Dongles offer simple solution to issue of iffy wifi

SJA members have offered their advice on overcoming practical problems for filing from sports stadiums, reminding ANTON RIPPON of the cub scout motto: ‘Be prepared’

Stop complaining and get out your dongle – that’s the practical message we received from SJA members after we asked for your experiences, and your solutions, to the problem of flaky wifi in the press box at sports events.

wifi symbolLast month we related the story of Mark Eklid, the Derby Telegraph cricket writer who became so fed-up with trying to file his copy from the County Ground in Derby that after he eventually succeeded he tweeted about the “crap” wifi signal provided.

The response from fellow sufferers has been interesting, and iffy wifi is a wide ranging issue. Simon Stacpoole, a photographer based in Cheshire, summed up the plight of many: “Generally, I find the wifi facilities offered to the media –photographers, in particular – across mainland Europe are far better and far more reliable than those offered to us at stadiums around the UK. From my own experience, however, this problem extends way beyond sports journalism; it’s a problem throughout the country as a whole.

“There are few places you can travel to on the continent where fast, reliable and affordable – often free – wifi isn’t available – which is a godsend when you consider roaming costs. The same, however, can’t be said for our own country, where we all know it costs an arm and a leg just to check your emails.

“As far as sports grounds go, they’re a mixed bag. I work predominantly in and around the north-west where most grounds I visit tend to offer something in terms of wifi, but few have a connection that can be sustained at full speed for an entire football match. Most networks tend to struggle at half-time, too, as the thousands of fans located right around the ground switch on their phones and also start hunting for data signals.

“The pictures I send out tend to come in at about 1.5MB – not big, in the grand scheme of things, but certainly big enough to struggle over a congested network. When a goal’s been scored, or an incident takes place and you need to transmit those pictures quickly, this can prove a real problem. Add to the mix some rather inclement weather and therein lies a painful, enthusiasm-sapping experience.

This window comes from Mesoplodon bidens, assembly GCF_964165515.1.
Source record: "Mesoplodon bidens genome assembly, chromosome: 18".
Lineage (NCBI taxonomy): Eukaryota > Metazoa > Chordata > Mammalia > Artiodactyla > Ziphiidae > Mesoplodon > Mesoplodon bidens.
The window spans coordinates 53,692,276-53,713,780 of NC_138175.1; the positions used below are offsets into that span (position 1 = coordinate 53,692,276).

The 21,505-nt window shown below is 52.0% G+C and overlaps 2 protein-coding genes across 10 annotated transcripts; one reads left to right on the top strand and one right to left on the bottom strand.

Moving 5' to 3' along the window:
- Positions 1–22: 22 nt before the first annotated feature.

“Struggling to send a hugely newsworthy picture over an unreliable wifi network when the rain is beating down on you and your equipment makes for an unhappy snapper,” Stacpoole said.

“But I honestly couldn’t pick out one stadium that is worse than another; they all have their ups and downs. Suffice to say, though, that very few grounds around the country offer what we need in this day and age. It’s certainly an issue that must be addressed.”

Wembley Stadium has proved difficult for some. Angle Media complained about “woeful wifi” and “a ruling that allowed just 10 minutes to write 800 words after a Trophy final”.

Looks good when lit-up. But some media have encountered wifi issues at Wembley
Looks good when lit-up. But some media have encountered wifi issues at Wembley

The problem for those working in the press box in the national stadium lies with the various ceremonies which often accompany games played there. “The rule states that the stadium closes 80/90 minutes after the final whistle. Doesn’t take into account presentations or pressers.” The FA told us that the media is allowed two and a half hours after an event; on this particular occasion, the manager of the losing team took two hours to emerge.

Meanwhile, freelancer Liam Power said: “I had no wifi for the entire 2014 FA Cup final. It was a nightmare.”

There was a technical problem that day which impacted on a lot of people but it appears to have been a one-off. The FA’s head of media, Scott Field, told “We have vastly improved wifi at Wembley Stadium in both of our press boxes and photographers areas, where we regularly accommodate over 500 working journalists at a time. We have on site IT support present and visible at every event and as well as providing wifi we also provide hard wired connections to every desk for those that would rather use this method of connecting.”

Non-league football can be particularly challenging. John Pakey, sports editor of Lincolnshire Media, told “Working in the Football Conference and lower reaches, I now accept that some clubs will not have wifi. In fact some don’t even have a desk for me on which to put my laptop, and often you just cross your fingers and hope that you can get a plug socket. So you go prepared and when you do get wifi, or a desk, or power, it is usually a nice surprise.